Skyler McCurine tells us how she came to found Le Red Balloon, a styling service inspired by an object which is symbolic in her life.
“Introducing the class of 2008!” I marched proudly across the graduation stage, blatantly aware of my reflection being broadcast via jumbo-tron to the thousands of proud parents in the audience, including my own. As I shook the dean’s hand and got hold of the diploma that I had worked so hard for, I could literally feel a change and shift during my pilgrimage across the stage.
That evening I pictured my life post graduation as a full blown bad-mamma jamma with her dream job of 60k a year and a wooden floored loft with bay windows and sky lights was waiting for me on the other side of that platform.
Little did I know that as I crossed the stage, it was more like walking the plank. I was transitioning from naïve college bliss where my biggest worry was what I would wear to Friday night’s theme party into reality. I crossed the stage stepping into the daunting unfamiliar, aka the quarter life crisis.
The evolution from college student to working adult is like a transition from theory to practice, dream to fruition, and of course tax-free to paying citizen.
I feared what this grand shift would mean. I wondered “How will I be a contributing member of society?”, “Will I ever have autonomy?”, and graduating in the worst economy since the roaring 20s, “Will I even find a job?” Jiminy Cricket, what the hell did I get myself into? Finally understanding why my brothers took years to graduate, the super senior methodology became more appealing at the rising of each sun.
The NextWomen is happy to be able to provide information on registering your business through knowledge partner the Formations Company.
All women should have access to the tools and resources needed to launch their own independent venture.
In light of this, here is a beginner's guide to starting your own business, to give you an idea of whether your business idea is viable, and get you thinking on the right tracks to success!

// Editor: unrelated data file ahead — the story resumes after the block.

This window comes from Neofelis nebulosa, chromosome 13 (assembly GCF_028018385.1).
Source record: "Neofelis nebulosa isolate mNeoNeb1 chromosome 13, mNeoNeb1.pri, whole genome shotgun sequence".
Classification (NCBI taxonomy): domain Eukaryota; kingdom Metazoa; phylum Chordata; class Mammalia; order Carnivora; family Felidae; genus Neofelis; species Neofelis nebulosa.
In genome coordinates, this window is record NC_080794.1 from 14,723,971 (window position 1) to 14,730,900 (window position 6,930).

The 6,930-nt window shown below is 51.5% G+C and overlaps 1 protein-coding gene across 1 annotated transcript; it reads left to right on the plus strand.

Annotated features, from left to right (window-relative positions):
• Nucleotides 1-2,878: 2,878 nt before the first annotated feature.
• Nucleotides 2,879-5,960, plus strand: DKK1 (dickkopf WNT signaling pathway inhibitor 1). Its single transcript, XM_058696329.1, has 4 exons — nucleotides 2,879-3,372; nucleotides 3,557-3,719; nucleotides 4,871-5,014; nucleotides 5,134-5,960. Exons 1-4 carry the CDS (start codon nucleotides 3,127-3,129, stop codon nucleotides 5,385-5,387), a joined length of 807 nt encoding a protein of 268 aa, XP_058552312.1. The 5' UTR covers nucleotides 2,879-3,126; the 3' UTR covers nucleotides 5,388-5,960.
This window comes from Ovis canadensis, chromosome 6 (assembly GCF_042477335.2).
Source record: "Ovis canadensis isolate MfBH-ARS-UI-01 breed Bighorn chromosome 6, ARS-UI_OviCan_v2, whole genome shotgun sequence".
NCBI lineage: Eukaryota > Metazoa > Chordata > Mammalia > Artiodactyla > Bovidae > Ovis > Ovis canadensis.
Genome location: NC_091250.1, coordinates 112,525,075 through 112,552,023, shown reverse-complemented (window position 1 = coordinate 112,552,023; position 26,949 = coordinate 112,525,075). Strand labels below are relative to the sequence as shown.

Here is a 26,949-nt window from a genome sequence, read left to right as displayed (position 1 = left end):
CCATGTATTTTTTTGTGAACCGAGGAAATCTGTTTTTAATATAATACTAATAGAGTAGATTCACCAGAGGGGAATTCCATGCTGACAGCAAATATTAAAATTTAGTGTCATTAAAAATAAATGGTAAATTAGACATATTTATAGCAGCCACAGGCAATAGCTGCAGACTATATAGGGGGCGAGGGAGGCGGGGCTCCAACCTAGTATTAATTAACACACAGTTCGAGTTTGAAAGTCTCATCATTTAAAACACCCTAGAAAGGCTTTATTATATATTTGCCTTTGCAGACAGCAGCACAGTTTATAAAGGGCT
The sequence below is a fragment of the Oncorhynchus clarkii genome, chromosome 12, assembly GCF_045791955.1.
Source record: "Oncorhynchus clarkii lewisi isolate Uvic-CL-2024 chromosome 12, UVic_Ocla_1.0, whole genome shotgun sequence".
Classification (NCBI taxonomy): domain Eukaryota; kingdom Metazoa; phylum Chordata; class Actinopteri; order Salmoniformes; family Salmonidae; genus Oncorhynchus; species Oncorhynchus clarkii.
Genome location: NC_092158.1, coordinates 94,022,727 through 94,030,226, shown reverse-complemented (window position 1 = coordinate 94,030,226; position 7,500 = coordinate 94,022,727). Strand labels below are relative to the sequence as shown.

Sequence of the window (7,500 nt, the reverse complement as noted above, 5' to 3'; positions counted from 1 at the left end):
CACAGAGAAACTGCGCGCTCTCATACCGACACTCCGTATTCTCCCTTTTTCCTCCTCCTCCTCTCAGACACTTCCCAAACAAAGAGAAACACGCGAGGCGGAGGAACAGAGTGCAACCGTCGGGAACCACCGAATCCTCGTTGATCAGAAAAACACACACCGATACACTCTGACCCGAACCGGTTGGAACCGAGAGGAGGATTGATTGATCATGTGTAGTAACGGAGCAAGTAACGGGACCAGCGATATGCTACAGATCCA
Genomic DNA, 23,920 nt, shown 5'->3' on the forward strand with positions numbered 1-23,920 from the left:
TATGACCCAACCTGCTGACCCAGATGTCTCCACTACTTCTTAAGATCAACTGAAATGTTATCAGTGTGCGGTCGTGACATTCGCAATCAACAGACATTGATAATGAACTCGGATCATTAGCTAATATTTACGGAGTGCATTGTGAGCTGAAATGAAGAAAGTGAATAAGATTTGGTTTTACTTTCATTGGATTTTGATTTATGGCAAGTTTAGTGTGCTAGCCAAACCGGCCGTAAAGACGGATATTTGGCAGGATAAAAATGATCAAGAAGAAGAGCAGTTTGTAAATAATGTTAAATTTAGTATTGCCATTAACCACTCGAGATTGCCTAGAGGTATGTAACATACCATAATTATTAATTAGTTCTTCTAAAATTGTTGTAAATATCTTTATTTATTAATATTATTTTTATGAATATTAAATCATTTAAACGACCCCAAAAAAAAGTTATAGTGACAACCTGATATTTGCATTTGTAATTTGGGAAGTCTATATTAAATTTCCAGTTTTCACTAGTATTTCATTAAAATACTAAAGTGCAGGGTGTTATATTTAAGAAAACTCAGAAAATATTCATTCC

Thinking about your business
As many of us already know, the thought of starting your own business can be daunting.
Tina Amirtha looks at whether hiring a more flexible workforce is the key to fostering innovation and entrepreneurship in the Netherlands.
At one time, the phrase "going freelance" might have been something that you would have heard from a disgruntled colleague who had just been let go and was secretly plotting to take all of her ex-boss's best clients.
Now, freelancing is a regular phenomenon, no matter in what part of the world you live. (Check out this infographic.) What was once a synonym for being unemployed is now a valid occupation. In a place like the Netherlands, where the national discussion is searching for ways to stimulate innovation in the economy, this is a good thing.
Just how can the Dutch business climate foster entrepreneurship and innovation? A good answer is: hire more freelancers.
The NextWomen is happy to provide information on balancing love and work through knowledge partner eHarmony.com.
For anyone who has a hectic work life, finding the time to date is a challenge. It can be tempting to put the search for love on the back burner while you wait for the time when you’re less busy. The trouble is that time may never come and the hunt for the ideal partner can be a long one.
How do you balance growing a love life with a demanding career?
Griselda Kumordzie Togobo reviews Sue Stockdale's new book about business and growth strategies, The Growth Story: Successful Business Growth Strategies used by Women Entrepreneurs.
It’s the aspiration of many female entrepreneurs to build successful businesses. How you plan to achieve such growth is one of the challenges that most small business grapple with.
Sue Stockdale’s The Growth Story charts the journeys of women entrepreneurs and the strategies they adapted to turn their ideas into multi-million businesses.
Sue Stockdale is an inspirational speaker and coach and the first British woman to ski to the North Pole, having represented Scotland in track and field athletics. She is also currently the London Chapter Chair of Women Presidents Organisation.
Sue gives some sound advice that resonated with me such as: